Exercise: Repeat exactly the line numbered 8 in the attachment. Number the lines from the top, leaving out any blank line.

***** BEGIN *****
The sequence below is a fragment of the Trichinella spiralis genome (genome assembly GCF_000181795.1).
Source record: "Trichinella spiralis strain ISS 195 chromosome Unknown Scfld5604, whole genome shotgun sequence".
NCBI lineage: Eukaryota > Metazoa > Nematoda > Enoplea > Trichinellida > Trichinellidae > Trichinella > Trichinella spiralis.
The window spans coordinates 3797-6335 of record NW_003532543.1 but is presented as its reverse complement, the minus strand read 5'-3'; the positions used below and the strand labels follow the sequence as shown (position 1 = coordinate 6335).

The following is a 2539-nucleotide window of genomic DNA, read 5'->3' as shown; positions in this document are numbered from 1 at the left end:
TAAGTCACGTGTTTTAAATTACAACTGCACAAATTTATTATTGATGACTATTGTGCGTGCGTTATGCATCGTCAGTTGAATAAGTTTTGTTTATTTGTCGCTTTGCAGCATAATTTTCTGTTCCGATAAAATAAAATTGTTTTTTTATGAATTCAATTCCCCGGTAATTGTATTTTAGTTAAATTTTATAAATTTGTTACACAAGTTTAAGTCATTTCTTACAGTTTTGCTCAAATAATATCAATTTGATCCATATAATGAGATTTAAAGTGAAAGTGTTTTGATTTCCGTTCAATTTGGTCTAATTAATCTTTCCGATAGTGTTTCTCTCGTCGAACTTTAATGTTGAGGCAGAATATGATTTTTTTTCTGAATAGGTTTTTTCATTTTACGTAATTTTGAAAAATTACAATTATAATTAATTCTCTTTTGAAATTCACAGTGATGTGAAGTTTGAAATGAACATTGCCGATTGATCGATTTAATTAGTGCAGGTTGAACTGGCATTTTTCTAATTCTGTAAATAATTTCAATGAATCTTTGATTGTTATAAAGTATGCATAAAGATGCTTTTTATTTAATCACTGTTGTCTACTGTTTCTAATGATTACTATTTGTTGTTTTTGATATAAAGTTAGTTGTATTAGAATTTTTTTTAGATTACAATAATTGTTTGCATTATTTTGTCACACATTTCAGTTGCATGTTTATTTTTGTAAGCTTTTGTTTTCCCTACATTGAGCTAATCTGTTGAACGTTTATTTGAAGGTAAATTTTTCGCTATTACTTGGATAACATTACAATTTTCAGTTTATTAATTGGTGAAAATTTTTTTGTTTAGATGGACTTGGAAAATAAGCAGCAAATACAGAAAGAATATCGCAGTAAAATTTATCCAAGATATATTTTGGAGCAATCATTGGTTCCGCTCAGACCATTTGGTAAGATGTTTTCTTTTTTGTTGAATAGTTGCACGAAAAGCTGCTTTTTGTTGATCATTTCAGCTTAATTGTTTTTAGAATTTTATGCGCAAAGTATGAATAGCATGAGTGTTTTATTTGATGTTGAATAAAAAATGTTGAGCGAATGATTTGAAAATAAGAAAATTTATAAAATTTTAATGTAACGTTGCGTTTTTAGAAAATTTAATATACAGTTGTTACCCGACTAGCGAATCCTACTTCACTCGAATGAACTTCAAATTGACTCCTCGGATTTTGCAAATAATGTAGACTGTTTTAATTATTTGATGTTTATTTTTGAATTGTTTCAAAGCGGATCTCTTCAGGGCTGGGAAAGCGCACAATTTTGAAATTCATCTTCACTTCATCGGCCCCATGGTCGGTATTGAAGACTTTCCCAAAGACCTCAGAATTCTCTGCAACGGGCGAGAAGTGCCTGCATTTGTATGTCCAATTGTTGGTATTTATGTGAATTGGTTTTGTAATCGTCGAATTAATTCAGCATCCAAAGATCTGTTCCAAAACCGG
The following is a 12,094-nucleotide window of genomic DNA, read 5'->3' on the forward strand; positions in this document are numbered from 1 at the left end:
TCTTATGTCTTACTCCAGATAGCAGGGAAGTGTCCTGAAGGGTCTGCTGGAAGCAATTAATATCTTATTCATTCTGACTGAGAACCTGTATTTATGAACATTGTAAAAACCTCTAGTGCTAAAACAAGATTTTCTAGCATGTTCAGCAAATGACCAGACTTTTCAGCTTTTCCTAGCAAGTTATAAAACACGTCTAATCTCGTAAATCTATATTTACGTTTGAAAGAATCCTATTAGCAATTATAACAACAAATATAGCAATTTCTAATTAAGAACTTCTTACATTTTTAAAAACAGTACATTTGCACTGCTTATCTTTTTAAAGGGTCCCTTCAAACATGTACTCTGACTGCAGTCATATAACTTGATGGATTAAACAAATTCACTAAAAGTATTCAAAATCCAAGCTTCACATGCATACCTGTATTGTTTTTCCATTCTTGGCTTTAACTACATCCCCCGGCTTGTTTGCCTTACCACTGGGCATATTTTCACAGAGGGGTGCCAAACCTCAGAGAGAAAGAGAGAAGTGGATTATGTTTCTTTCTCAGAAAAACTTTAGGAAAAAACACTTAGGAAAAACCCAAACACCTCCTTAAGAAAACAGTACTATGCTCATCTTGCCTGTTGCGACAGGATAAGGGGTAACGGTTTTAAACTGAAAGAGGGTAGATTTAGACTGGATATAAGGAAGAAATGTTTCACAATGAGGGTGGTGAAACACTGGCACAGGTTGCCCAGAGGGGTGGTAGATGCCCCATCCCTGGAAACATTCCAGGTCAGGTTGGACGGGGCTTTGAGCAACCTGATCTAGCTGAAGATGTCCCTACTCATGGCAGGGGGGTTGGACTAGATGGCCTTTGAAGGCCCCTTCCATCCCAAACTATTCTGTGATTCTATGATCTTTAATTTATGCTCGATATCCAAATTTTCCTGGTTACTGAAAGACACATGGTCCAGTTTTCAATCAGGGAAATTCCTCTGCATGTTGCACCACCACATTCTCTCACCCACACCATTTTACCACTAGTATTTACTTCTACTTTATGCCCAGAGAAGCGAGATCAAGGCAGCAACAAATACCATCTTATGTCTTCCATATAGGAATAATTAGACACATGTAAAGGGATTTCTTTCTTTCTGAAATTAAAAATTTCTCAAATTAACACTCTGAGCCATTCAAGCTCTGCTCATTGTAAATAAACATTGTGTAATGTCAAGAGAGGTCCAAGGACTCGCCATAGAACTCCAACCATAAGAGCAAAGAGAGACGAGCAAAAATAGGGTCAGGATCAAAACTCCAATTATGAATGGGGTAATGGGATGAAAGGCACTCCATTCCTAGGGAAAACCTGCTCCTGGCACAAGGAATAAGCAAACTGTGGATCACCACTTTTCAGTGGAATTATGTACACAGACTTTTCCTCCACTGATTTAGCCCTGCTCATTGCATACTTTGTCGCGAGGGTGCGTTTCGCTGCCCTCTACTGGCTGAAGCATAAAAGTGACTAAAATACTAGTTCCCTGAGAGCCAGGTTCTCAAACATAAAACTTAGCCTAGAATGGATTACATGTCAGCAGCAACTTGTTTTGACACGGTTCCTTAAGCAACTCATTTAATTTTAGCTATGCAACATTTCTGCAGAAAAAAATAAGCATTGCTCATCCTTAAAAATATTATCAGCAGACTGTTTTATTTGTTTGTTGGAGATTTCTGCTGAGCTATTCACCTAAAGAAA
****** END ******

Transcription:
TCTTATGTCTTACTCCAGATAGCAGGGAAGTGTCCTGAAGGGTCTGCTGGAAGCAATTAATATCTTATTCATTCTGACTGAGAACCTGTATTTATGAACATTGTAAAAACCTCTAGTGCTAAAACAAGATTTTCTAGCATGTTCAGCAAATGACCAGACTTTTCAGCTTTTCCTAGCAAGTTATAAAACACGTCTAATCTCGTAAATCTATATTTACGTTTGAAAGAATCCTATTAGCAATTATAACAACAAATATAGCAATTTCTAATTAAGAACTTCTTACATTTTTAAAAACAGTACATTTGCACTGCTTATCTTTTTAAAGGGTCCCTTCAAACATGTACTCTGACTGCAGTCATATAACTTGATGGATTAAACAAATTCACTAAAAGTATTCAAAATCCAAGCTTCACATGCATACCTGTATTGTTTTTCCATTCTTGGCTTTAACTACATCCCCCGGCTTGTTTGCCTTACCACTGGGCATATTTTCACAGAGGGGTGCCAAACCTCAGAGAGAAAGAGAGAAGTGGATTATGTTTCTTTCTCAGAAAAACTTTAGGAAAAAACACTTAGGAAAAACCCAAACACCTCCTTAAGAAAACAGTACTATGCTCATCTTGCCTGTTGCGACAGGATAAGGGGTAACGGTTTTAAACTGAAAGAGGGTAGATTTAGACTGGATATAAGGAAGAAATGTTTCACAATGAGGGTGGTGAAACACTGGCACAGGTTGCCCAGAGGGGTGGTAGATGCCCCATCCCTGGAAACATTCCAGGTCAGGTTGGACGGGGCTTTGAGCAACCTGATCTAGCTGAAGATGTCCCTACTCATGGCAGGGGGGTTGGACTAGATGGCCTTTGAAGGCCCCTTCCATCCCAAACTATTCTGTGATTCTATGATCTTTAATTTATGCTCGATATCCAAATTTTCCTGGTTACTGAAAGACACATGGTCCAGTTTTCAATCAGGGAAATTCCTCTGCATGTTGCACCACCACATTCTCTCACCCACACCATTTTACCACTAGTATTTACTTCTACTTTATGCCCAGAGAAGCGAGATCAAGGCAGCAACAAATACCATCTTATGTCTTCCATATAGGAATAATTAGACACATGTAAAGGGATTTCTTTCTTTCTGAAATTAAAAATTTCTCAAATTAACACTCTGAGCCATTCAAGCTCTGCTCATTGTAAATAAACATTGTGTAATGTCAAGAGAGGTCCAAGGACTCGCCATAGAACTCCAACCATAAGAGCAAAGAGAGACGAGCAAAAATAGGGTCAGGATCAAAACTCCAATTATGAATGGGGTAATGGGATGAAAGGCACTCCATTCCTAGGGAAAACCTGCTCCTGGCACAAGGAATAAGCAAACTGTGGATCACCACTTTTCAGTGGAATTATGTACACAGACTTTTCCTCCACTGATTTAGCCCTGCTCATTGCATACTTTGTCGCGAGGGTGCGTTTCGCTGCCCTCTACTGGCTGAAGCATAAAAGTGACTAAAATACTAGTTCCCTGAGAGCCAGGTTCTCAAACATAAAACTTAGCCTAGAATGGATTACATGTCAGCAGCAACTTGTTTTGACACGGTTCCTTAAGCAACTCATTTAATTTTAGCTATGCAACATTTCTGCAGAAAAAAATAAGCATTGCTCATCCTTAAAAATATTATCAGCAGACTGTTTTATTTGTTTGTTGGAGATTTCTGCTGAGCTATTCACCTAAAGAAA